Then the roads became too narrow. Trucks negotiate curves by crossing into my lane. I position myself for every turn as if a truck were to invade my lane. For thousands of turns I did this meticulously only to find it happening every hour or so. I felt my precautions were going to waste. I never thought I would be happy to see a semi coming into my lane. Each deadly truck was physical confirmation of the threat I had imaged behind every corner. “Yes! That’s right! I knew you’d be coming!” Then the cycle of chasing ghosts continued.
Then the road disintegrated. I zig zagged through pot holes like it was a video game. I found myself doing it without even consciously noticing it, flipping on the auto pilot switch. Fallen rock was strewn about the road and I chose my lines through them carefully. I’ve never seen so much rock on a road. Typically traffic will push the rock to the side of the road. Another indication of how remote this area was. The picture to the right is an example of how coarse the road structure is. The photo leads you to believe that there are a bunch of small rocks leading up to my bike, but actually I placed my camera on the road and that’s what you are seeing.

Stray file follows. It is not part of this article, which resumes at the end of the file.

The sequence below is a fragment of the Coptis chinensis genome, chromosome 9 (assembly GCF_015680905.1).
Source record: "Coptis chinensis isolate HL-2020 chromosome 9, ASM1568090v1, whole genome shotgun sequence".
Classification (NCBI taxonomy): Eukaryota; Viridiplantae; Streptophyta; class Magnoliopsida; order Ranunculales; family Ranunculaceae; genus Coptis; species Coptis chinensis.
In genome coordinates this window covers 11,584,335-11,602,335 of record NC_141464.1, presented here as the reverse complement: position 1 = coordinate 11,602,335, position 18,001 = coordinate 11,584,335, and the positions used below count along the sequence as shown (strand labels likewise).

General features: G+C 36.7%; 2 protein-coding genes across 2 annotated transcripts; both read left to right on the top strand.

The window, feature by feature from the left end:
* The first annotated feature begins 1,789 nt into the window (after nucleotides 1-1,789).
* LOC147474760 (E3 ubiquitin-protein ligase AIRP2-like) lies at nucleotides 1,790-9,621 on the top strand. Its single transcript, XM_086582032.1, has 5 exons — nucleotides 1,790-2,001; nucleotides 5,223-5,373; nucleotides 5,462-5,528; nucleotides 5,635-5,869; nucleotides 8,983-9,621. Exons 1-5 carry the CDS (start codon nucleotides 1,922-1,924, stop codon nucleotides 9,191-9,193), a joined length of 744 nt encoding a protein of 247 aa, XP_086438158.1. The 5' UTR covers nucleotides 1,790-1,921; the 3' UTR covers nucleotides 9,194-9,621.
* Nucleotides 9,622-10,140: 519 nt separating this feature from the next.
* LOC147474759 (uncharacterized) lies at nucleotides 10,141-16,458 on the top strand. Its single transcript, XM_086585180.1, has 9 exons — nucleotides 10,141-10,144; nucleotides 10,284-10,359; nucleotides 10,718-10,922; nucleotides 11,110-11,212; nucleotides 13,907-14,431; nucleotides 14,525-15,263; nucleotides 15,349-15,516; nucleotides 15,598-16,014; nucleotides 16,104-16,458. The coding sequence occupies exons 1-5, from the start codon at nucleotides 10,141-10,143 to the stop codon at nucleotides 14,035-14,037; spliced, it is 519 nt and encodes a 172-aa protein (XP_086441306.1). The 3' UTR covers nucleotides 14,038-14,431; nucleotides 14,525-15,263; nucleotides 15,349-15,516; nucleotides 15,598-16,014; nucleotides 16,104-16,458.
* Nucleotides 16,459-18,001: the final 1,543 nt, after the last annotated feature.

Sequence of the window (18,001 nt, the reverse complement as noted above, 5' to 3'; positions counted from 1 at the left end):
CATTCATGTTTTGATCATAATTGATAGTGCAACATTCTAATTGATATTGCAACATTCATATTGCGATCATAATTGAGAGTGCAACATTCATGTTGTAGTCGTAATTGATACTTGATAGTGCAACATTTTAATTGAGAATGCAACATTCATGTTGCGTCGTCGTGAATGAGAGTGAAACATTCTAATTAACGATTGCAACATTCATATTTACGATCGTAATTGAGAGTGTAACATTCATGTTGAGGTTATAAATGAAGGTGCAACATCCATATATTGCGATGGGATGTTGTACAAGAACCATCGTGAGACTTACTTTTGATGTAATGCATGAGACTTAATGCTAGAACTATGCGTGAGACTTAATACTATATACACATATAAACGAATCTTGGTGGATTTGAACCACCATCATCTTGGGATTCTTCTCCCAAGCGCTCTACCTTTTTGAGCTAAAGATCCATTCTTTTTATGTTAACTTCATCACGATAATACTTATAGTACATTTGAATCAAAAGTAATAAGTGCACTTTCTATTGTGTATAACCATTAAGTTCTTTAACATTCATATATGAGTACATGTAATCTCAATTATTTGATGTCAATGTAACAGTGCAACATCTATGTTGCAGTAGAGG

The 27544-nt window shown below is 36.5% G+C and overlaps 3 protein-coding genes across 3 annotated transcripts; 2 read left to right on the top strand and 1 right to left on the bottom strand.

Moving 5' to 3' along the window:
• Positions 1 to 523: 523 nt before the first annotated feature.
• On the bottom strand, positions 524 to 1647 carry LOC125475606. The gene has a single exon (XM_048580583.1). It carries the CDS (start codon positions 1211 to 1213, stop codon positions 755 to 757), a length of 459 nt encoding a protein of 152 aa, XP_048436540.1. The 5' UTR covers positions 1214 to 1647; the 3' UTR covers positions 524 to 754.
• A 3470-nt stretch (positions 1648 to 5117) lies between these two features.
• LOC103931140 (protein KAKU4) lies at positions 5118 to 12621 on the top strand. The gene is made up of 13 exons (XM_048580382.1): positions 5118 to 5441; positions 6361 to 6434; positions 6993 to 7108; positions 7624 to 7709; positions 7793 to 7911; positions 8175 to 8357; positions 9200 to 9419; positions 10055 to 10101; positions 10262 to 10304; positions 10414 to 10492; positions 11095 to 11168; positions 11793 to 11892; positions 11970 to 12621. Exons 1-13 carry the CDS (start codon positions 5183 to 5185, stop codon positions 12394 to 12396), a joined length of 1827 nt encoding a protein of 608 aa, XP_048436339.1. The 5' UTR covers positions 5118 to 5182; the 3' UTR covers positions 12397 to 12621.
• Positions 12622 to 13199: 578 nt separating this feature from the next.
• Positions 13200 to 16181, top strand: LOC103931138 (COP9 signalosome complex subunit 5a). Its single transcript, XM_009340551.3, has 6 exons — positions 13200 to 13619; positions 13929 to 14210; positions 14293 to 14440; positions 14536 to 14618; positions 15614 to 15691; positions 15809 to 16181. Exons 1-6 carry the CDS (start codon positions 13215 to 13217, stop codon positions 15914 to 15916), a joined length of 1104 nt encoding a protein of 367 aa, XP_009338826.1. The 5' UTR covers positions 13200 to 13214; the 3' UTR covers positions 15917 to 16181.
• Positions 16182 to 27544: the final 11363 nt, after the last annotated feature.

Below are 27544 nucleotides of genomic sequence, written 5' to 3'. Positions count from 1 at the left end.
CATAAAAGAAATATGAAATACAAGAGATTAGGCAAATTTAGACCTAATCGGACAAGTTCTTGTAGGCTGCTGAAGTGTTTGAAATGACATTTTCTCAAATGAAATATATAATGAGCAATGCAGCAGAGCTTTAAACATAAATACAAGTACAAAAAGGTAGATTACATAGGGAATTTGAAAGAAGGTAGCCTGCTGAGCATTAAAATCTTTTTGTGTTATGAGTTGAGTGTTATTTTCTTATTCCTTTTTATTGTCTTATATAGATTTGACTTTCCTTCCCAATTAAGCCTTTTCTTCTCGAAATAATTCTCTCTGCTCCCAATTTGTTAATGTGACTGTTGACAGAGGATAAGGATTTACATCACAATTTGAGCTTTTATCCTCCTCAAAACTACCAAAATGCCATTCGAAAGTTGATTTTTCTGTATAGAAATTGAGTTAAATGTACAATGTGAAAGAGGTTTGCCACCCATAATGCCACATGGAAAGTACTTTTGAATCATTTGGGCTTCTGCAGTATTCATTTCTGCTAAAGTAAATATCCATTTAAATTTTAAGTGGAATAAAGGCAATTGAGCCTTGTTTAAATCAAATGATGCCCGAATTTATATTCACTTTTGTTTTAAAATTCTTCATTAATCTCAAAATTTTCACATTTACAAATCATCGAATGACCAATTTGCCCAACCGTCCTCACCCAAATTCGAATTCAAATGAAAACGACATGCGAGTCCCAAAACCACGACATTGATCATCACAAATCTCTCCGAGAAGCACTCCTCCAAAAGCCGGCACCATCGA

Then the winds picked up. They were absolutely relentless… I’ve never experienced such persistent winds in a mountain range before. They usually break the winds, but now they seemed to be channeling them. They lasted for 300 miles. I spiraled up and down the mountains and couldn’t tell which direction I would be hit from next. The wind would hide as I dodged the trucks, holes and rocks. After they were gone and I breathed a sigh of relief the wind would kick back at me again to remind me that this wasn’t over.
Then the roads were toying with me. Giving me 80 KM/H speed signs and then throwing me into a set of 20 KM/H curves. Just when the surrounding landscape calmed I saw in the distance the silver lining of some clouds. I took a second glance and realized that these clouds were actually the tips of another mountain rage up ahead that looked higher than any other I’ve seen. After six hours of the most challenging and exhaustive roads of my life, more of the same loomed in the distance.